Benga is a genre of East African music that first developed in the region along the shores of Lake Victoria in eastern Kenya in the 1950s. Later on, the genre was introduced to other parts of the country through intra-communal interactions in the 60s. Kikuyu artistes borrowed this Luo musical style – which was characterised by a rapid plucking of single notes by guitar pickers – and fine-tuned it after the invention of the electric guitar with new sounds influenced by Country and Western music. With that, the genre spread and became one of Kenya’s oldest forms of popular music.

In the 21st century, contemporary artistes such as the Afropop boy band, Sauti Sol, Akoth Jumaji, and Okello Max, have made sure the genre remains relevant by constantly releasing Benga-influenced songs.


Ugandan Kidandali music is an amalgamation of native sounds and samples from the country with foreign ones. It is a combination of the oldest mainstream music genres in Uganda, Kadongo Kamu, Congolese Soukous dance music, and the Dem Bow riddim derived from Ragga — the genre which has had the most influence on contemporary Ugandan musical traditionReferred to as the East African iteration of Afrobeat music, this contemporary genre was popularised by the endeavours of artistes such as Papa Cidy, Chameleone, and Chris Evans.


Originating from Nairobi, Kenya in the 1990s, Genge is an iteration of Hip-Hop music with Dancehall influences that gained notoriety due to the pervasive nature of its language of lyrical delivery, Sheng — a creole spoken by most of the Nairobi inner-city dwellers. Genge usually has a conversational rhythmic format — the songs usually sound like casual Sheng conversations. In the early 2000s, as Kapuka was making headway, Genge also became a staple genre in Kenyan mainstream music due to artistes such as as Jua Cali, Nonini, and Jimw@t. 

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These artistes have for years inspired up-and-coming acts to take up the genre — which has resulted in Genge being termed as the country’s most authentic genre. In 2024, the genre remains viable in the hands of artistes such as Kushman, who has released Genge hit songs such as “Sijazoea Kuteteshwa”, “Ogopa Kanairo”, and “Nawacha Pombe” in the past year and a half.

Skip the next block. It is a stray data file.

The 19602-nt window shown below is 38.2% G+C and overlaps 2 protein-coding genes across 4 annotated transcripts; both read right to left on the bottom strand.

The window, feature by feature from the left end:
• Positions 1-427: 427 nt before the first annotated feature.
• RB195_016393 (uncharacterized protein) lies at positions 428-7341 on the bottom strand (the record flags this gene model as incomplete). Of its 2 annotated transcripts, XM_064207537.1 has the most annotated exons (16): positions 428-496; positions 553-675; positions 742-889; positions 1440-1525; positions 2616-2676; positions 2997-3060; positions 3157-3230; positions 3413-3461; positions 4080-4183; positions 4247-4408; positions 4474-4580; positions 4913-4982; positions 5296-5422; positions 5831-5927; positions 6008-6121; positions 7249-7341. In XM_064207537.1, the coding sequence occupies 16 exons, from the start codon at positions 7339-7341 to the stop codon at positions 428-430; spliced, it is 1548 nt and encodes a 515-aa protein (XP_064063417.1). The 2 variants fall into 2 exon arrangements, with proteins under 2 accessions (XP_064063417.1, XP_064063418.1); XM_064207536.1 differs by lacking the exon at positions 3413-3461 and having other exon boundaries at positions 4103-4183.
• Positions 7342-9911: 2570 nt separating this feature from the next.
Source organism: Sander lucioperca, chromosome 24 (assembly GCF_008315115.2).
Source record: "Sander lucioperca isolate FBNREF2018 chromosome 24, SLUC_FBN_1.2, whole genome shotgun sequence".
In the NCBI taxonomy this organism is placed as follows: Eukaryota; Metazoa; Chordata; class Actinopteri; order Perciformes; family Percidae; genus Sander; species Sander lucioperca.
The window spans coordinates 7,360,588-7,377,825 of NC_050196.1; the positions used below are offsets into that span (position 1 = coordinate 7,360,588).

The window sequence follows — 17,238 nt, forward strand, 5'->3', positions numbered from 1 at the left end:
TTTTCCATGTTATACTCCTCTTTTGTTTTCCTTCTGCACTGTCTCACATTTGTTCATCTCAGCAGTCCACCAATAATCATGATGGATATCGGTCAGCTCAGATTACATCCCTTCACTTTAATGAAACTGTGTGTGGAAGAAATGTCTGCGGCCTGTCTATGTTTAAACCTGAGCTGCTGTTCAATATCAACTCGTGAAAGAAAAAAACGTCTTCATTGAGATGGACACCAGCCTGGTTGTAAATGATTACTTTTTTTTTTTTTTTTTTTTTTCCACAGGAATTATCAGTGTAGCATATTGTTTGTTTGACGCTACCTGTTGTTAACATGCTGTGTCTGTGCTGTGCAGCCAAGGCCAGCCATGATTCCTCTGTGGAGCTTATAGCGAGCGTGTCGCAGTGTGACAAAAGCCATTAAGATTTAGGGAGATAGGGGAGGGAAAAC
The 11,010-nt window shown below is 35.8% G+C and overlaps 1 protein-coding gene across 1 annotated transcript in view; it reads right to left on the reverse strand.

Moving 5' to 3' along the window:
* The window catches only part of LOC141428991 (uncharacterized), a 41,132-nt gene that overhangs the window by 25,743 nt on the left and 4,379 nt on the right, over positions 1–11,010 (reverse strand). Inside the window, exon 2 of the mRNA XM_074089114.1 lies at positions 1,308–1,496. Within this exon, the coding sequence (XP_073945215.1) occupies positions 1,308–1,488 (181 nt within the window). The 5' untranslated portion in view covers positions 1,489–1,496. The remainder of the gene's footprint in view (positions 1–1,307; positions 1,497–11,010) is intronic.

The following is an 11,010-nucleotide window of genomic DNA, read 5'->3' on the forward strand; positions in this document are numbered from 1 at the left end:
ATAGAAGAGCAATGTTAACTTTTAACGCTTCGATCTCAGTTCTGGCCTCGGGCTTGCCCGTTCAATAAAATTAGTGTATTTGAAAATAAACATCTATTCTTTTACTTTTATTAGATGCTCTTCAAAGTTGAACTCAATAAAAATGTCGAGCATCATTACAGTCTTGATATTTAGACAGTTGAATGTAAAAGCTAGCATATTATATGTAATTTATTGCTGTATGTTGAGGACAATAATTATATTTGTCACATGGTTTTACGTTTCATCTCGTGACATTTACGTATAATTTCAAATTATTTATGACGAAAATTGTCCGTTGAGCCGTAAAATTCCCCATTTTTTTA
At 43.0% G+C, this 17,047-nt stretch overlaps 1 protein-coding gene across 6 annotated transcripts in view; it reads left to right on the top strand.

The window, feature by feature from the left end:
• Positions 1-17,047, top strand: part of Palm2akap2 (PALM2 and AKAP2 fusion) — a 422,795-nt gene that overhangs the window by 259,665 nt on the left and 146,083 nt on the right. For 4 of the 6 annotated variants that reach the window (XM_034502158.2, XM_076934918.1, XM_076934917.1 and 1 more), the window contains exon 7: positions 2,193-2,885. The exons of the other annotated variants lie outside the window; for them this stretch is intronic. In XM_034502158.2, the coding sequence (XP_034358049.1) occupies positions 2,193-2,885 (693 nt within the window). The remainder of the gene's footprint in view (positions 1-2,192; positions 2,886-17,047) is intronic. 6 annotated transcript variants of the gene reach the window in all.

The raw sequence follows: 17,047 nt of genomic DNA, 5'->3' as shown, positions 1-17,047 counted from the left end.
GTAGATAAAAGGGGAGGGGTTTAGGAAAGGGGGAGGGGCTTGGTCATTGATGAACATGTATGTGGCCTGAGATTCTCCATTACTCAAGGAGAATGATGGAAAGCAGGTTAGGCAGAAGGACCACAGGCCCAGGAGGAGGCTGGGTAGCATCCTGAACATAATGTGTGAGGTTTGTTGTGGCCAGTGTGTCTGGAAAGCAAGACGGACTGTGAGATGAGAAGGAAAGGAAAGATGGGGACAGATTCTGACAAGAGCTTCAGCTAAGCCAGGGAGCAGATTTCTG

Acholitronix is a genre of upbeat electronic dance music forged in Nothern Uganda in the city of Gulu. This genre is named after the Acholi people, who live in “Acholiland”, a region spanning parts of northern Uganda and southern South Sudan. Acholitronix is derived from the traditional Larakaraka wedding music of Acholiland which is modified using computer software, synths, and electronic drum-kit beats. This hyper-frenetic version of East African electronic dance music has grown in popularity due to the endeavours of Acholi artistes such as Leo PaLayeng and Otim Alpha.


Gengetone, also known as Odi Pop, is a genre conceptualised in inner–city Eastlands, Nairobi which is characterised by aspects of Genge-rap blended with hints of dancehall and reggaeton and topped off with unfiltered and unrestrained lyrical expression. Artistes such as Ssaru, Trio Mio, and Fathermoh have popularised this genre in more recent years. Gengetone was conceptualised by new age Nairobi inner-city boy bands such as Ethic, Boondocks Gang, and  Ochungulo family through their songs, “Lamba Lolo” (May 2018), “Nipeleke Na Rieng” (December 2018) and “Bora Uhai” ( July 2018 ) respectively.

Bongo Flava

East Africa’s most commercially successful form of Pop music, Bongo Flava, emerged in Tanzania in the 1980s as a derivative of United States African-American music such as Hip-Hop and Rhythm & Blues, Afrobeat, and Dancehall, combined with regional forms of music styles such as Taarab and Dansi

Bongo music’s lyrical themes usually revolve around exploration of social issues and love. Recent times have seen Bongo artistes incorporate Afrobeats and Amapiano soundscapes into this Swahili music, in an attempt to gain regional and global appeal. Beyond Tanzania, other artistes in East Africa have adapted the Bongo Flava aesthetic and attained success with it –such as Kenyan artistes Otile Brown and Masauti. The biggest Bongo Flava artistes currently include Diamond Platinumz, Ali Kiba, Jay Melody and Harmonize.

Frank Njugi is a Kenyan Writer, Culture journalist and Critic who has written on the Kenyan and East African culture scene for platforms such as Debunk Media, Republic Journal, Culture Africa, Sinema Focus, Wakilisha Africa, The Moveee, Africa in Dialogue, Afrocritik and many others. He tweets as @franknjugi.

Artistes on Cover Photo: Top left to Bottom right – Ssaru, Zuchu, Jay Melody, Ish Kelvin, Boutross, Nameless, Akoth Jumaji.